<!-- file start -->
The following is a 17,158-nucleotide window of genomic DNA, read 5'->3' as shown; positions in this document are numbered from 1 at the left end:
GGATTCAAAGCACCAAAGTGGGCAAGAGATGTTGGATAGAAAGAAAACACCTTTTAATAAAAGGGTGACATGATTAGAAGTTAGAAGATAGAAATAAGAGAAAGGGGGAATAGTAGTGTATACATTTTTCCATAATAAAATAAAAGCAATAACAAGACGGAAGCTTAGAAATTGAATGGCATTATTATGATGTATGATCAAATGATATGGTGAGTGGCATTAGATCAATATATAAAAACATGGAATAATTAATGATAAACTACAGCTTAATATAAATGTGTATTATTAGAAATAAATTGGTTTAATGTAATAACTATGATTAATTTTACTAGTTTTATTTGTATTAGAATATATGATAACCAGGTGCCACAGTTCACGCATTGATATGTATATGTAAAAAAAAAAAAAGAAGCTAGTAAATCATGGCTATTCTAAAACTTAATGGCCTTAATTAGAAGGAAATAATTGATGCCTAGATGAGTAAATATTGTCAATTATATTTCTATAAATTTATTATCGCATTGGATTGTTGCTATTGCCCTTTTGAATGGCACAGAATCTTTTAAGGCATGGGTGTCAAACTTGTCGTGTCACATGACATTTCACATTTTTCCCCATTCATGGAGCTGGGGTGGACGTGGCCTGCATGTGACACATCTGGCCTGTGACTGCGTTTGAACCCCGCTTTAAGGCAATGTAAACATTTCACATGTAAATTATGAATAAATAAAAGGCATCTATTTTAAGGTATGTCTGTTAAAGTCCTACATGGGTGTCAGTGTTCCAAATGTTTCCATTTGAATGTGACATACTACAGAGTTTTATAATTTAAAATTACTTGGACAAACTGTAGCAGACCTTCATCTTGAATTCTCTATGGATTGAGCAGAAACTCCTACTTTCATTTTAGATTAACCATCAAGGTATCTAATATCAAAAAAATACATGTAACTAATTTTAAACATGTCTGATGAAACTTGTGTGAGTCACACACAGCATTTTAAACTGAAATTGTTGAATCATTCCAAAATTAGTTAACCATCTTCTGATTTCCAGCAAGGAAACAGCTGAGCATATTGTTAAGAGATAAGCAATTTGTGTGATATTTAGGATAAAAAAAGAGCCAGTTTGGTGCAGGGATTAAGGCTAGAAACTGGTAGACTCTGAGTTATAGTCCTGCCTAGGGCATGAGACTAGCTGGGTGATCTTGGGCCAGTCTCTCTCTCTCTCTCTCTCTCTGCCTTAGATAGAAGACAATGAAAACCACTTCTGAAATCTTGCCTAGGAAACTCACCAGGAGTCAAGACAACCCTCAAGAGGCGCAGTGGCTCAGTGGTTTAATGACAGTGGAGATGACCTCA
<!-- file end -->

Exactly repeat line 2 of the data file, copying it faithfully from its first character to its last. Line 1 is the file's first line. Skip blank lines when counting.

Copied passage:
GGATTCAAAGCACCAAAGTGGGCAAGAGATGTTGGATAGAAAGAAAACACCTTTTAATAAAAGGGTGACATGATTAGAAGTTAGAAGATAGAAATAAGAGAAAGGGGGAATAGTAGTGTATACATTTTTCCATAATAAAATAAAAGCAATAACAAGACGGAAGCTTAGAAATTGAATGGCATTATTATGATGTATGATCAAATGATATGGTGAGTGGCATTAGATCAATATATAAAAACATGGAATAATTAATGATAAACTACAGCTTAATATAAATGTGTATTATTAGAAATAAATTGGTTTAATGTAATAACTATGATTAATTTTACTAGTTTTATTTGTATTAGAATATATGATAACCAGGTGCCACAGTTCACGCATTGATATGTATATGTAAAAAAAAAAAAAGAAGCTAGTAAATCATGGCTATTCTAAAACTTAATGGCCTTAATTAGAAGGAAATAATTGATGCCTAGATGAGTAAATATTGTCAATTATATTTCTATAAATTTATTATCGCATTGGATTGTTGCTATTGCCCTTTTGAATGGCACAGAATCTTTTAAGGCATGGGTGTCAAACTTGTCGTGTCACATGACATTTCACATTTTTCCCCATTCATGGAGCTGGGGTGGACGTGGCCTGCATGTGACACATCTGGCCTGTGACTGCGTTTGAACCCCGCTTTAAGGCAATGTAAACATTTCACATGTAAATTATGAATAAATAAAAGGCATCTATTTTAAGGTATGTCTGTTAAAGTCCTACATGGGTGTCAGTGTTCCAAATGTTTCCATTTGAATGTGACATACTACAGAGTTTTATAATTTAAAATTACTTGGACAAACTGTAGCAGACCTTCATCTTGAATTCTCTATGGATTGAGCAGAAACTCCTACTTTCATTTTAGATTAACCATCAAGGTATCTAATATCAAAAAAATACATGTAACTAATTTTAAACATGTCTGATGAAACTTGTGTGAGTCACACACAGCATTTTAAACTGAAATTGTTGAATCATTCCAAAATTAGTTAACCATCTTCTGATTTCCAGCAAGGAAACAGCTGAGCATATTGTTAAGAGATAAGCAATTTGTGTGATATTTAGGATAAAAAAAGAGCCAGTTTGGTGCAGGGATTAAGGCTAGAAACTGGTAGACTCTGAGTTATAGTCCTGCCTAGGGCATGAGACTAGCTGGGTGATCTTGGGCCAGTCTCTCTCTCTCTCTCTCTCTCTGCCTTAGATAGAAGACAATGAAAACCACTTCTGAAATCTTGCCTAGGAAACTCACCAGGAGTCAAGACAACCCTCAAGAGGCGCAGTGGCTCAGTGGTTTAATGACAGTGGAGATGACCTCA